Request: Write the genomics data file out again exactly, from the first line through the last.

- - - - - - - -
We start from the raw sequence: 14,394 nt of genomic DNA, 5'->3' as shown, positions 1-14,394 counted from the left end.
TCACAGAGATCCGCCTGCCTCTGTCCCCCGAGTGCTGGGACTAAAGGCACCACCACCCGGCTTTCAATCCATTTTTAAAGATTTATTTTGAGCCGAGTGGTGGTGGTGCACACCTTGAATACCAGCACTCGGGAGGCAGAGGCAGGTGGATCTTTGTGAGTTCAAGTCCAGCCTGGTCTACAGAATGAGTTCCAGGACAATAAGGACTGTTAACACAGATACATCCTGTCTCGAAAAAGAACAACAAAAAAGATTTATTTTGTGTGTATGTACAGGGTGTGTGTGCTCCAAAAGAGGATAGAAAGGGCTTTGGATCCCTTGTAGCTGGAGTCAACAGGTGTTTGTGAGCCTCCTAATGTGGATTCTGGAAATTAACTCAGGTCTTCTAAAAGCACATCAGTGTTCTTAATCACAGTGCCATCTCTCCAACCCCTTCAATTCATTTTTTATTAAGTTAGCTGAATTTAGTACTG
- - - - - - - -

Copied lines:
We start from the raw sequence: 14,394 nt of genomic DNA, 5'->3' as shown, positions 1-14,394 counted from the left end.
TCACAGAGATCCGCCTGCCTCTGTCCCCCGAGTGCTGGGACTAAAGGCACCACCACCCGGCTTTCAATCCATTTTTAAAGATTTATTTTGAGCCGAGTGGTGGTGGTGCACACCTTGAATACCAGCACTCGGGAGGCAGAGGCAGGTGGATCTTTGTGAGTTCAAGTCCAGCCTGGTCTACAGAATGAGTTCCAGGACAATAAGGACTGTTAACACAGATACATCCTGTCTCGAAAAAGAACAACAAAAAAGATTTATTTTGTGTGTATGTACAGGGTGTGTGTGCTCCAAAAGAGGATAGAAAGGGCTTTGGATCCCTTGTAGCTGGAGTCAACAGGTGTTTGTGAGCCTCCTAATGTGGATTCTGGAAATTAACTCAGGTCTTCTAAAAGCACATCAGTGTTCTTAATCACAGTGCCATCTCTCCAACCCCTTCAATTCATTTTTTATTAAGTTAGCTGAATTTAGTACTG